JD.com founder Richard Liu Qiangdong, who was arrested and then released in the US last week after being accused of rape, “is willing to cooperate further if requested”, the company said on its website.
“Mr. Liu has cooperated with Minneapolis law enforcement and is willing to cooperate further if requested,” according to an update posted on JD.com’s corporate blog, dated September 6.
JD.com also said that there has been no interruption of the company's day-to-day business operations and that Liu has resumed work. “The situation in Minnesota did not have, and is not expected to have, any impact on JD.com’s day-to-day operations,” said the company in the blog update.
Liu, the 45-year-old billionaire and cjief executive of China’s second largest e-commerce player, returned to the country on Monday and turned up for work at JD.com’s Beijing headquarters the following day for the signing of a strategic partnership with Chinese textile manufacturer Ruyi Group. Liu was arrested on August 31 by Minneapolis police on a rape accusation, a first-degree felony if the founder of JD.com is charged with the crime, according to police records. No charge has been filed against Liu as the matter is still under investigation by the sex crimes division of the Minneapolis Police Department.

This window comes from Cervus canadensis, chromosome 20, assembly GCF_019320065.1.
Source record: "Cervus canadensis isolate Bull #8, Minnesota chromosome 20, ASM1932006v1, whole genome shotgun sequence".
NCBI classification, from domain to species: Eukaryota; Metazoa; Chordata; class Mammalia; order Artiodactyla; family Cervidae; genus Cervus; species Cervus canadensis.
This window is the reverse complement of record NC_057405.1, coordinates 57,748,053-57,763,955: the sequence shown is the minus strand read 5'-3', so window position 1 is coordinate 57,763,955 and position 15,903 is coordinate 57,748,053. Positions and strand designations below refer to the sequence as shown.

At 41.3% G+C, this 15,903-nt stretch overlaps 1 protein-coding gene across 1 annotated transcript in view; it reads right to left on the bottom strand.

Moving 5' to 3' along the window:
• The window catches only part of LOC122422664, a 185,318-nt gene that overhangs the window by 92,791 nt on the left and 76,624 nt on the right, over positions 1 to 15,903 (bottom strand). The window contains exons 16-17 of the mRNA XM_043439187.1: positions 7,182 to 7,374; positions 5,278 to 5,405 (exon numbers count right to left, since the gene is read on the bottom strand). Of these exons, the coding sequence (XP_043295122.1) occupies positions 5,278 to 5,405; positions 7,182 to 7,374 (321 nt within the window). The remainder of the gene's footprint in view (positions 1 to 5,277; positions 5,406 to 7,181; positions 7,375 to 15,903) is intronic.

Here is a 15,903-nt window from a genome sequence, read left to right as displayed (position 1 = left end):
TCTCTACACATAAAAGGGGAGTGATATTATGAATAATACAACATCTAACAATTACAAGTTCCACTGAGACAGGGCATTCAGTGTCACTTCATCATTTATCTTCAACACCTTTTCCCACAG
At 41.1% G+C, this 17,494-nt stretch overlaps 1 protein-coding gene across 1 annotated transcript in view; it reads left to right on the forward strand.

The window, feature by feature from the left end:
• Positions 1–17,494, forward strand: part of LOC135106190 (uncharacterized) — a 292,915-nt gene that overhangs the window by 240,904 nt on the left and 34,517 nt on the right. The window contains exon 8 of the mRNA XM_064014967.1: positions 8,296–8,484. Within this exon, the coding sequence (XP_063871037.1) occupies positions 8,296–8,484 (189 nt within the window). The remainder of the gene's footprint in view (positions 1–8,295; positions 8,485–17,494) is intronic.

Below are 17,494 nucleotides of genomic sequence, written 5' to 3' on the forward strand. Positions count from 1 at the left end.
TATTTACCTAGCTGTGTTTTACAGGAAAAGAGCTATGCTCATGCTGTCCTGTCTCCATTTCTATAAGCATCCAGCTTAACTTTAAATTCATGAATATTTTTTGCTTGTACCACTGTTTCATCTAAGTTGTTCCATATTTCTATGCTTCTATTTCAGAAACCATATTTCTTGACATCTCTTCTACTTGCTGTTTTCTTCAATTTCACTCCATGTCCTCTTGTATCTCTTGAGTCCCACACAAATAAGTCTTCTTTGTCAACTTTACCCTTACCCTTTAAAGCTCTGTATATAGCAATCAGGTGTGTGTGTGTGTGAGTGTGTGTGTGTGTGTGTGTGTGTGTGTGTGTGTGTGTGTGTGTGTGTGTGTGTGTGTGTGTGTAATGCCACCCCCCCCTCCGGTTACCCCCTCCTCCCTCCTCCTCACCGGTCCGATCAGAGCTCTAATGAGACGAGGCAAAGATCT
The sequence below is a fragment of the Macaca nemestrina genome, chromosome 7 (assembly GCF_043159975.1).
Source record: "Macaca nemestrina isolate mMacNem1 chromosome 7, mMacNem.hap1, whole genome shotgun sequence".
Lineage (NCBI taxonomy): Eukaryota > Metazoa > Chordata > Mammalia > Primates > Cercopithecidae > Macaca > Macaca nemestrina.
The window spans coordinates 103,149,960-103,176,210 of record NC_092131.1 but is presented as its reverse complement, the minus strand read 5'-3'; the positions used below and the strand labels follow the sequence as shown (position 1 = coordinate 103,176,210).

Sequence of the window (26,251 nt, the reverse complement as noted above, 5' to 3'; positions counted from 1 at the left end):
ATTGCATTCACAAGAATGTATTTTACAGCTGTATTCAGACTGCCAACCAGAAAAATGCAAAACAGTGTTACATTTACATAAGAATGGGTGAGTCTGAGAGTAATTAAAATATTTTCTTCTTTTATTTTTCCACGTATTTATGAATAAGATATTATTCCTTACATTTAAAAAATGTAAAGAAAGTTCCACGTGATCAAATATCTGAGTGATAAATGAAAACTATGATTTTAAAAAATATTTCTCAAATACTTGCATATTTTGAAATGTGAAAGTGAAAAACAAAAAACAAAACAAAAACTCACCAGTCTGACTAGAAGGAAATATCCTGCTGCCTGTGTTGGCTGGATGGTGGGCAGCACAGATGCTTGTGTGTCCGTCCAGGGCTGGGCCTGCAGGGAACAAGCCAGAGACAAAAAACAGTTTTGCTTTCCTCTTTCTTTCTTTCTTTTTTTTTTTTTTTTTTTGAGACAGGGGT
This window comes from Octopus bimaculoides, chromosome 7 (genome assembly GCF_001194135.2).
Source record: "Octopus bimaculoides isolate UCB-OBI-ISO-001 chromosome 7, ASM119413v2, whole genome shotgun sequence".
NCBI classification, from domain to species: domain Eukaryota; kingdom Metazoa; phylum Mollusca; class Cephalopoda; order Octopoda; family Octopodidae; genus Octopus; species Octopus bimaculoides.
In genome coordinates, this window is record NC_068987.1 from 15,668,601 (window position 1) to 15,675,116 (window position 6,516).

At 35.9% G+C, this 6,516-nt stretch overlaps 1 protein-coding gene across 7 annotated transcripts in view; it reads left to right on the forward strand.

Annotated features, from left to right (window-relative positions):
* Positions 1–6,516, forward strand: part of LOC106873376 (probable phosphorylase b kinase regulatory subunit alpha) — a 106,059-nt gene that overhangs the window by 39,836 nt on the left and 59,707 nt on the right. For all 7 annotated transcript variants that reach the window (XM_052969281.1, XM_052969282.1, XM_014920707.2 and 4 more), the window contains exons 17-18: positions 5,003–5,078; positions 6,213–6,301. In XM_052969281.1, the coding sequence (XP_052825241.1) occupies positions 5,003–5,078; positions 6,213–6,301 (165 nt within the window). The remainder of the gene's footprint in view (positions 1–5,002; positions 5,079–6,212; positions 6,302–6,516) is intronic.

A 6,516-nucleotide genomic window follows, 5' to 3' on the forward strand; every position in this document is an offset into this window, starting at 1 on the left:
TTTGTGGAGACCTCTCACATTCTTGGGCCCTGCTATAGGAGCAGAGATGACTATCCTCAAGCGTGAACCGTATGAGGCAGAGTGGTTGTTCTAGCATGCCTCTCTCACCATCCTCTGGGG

Liu’s return to China and resumption of his duties has failed to reassure some investors – with its ADRs tumbling 10.6 per cent in Nasdaq trading to US$26.30 on Wednesday before a slight rebound of 3.6 per cent on Thursday.
JD.com may also face class action lawsuits, with several US law firms alleging that the company may have failed to disclose information pertinent to the arrest of its chief executive. The Schall Law Firm, Pomerantz LLP and Rosen Law Firm all said separately on Tuesday they are investigating potential securities claims on behalf of shareholders of JD.com.
“We are aware that a few class action law firms have publicly announced a desire to represent shareholders,” said JD.com on its corporate blog. “We are aware of no lawsuits being filed against the company though – and if filed – we will contest the allegations vigorously.”
In JD.com’s corporate blog update, the company said for the first time that Liu had been arrested last week on “suspicion of criminal sexual misconduct” by US police, before being released without charge. Previous statements from the company mentioned that Liu had been “questioned by police in Minnesota in relation to a false accusation”.
Liu himself has yet to make a personal statement regarding the events of August 31.
He was in Minneapolis to take classes at the University of Minnesota, where he was enrolled at the Carlson School of Management to complete the American residency of a US-China business administration doctorate programme.